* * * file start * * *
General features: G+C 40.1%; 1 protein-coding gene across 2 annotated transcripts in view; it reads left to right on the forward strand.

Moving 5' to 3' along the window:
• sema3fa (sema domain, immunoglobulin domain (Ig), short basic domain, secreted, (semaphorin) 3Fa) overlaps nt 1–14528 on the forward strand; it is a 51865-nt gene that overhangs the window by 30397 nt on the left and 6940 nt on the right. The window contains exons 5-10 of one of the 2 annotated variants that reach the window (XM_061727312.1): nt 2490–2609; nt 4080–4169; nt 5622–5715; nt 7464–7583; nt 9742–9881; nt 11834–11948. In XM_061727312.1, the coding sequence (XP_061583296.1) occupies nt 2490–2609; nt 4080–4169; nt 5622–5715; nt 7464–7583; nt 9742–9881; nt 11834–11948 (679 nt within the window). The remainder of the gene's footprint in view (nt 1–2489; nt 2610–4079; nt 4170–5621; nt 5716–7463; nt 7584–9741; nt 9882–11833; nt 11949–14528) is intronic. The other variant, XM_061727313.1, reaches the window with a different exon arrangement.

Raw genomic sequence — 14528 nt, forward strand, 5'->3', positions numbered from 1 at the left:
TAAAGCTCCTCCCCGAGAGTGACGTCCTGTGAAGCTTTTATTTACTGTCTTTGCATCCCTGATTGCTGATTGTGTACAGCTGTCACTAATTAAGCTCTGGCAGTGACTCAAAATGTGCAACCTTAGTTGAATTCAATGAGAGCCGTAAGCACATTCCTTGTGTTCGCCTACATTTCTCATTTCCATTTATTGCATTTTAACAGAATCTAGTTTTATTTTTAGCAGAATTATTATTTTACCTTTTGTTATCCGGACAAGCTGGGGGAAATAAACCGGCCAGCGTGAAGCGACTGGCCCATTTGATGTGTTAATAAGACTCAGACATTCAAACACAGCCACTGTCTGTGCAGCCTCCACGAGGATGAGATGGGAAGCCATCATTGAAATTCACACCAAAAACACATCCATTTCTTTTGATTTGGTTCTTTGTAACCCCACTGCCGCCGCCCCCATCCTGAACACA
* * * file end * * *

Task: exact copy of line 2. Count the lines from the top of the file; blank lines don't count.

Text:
Moving 5' to 3' along the window: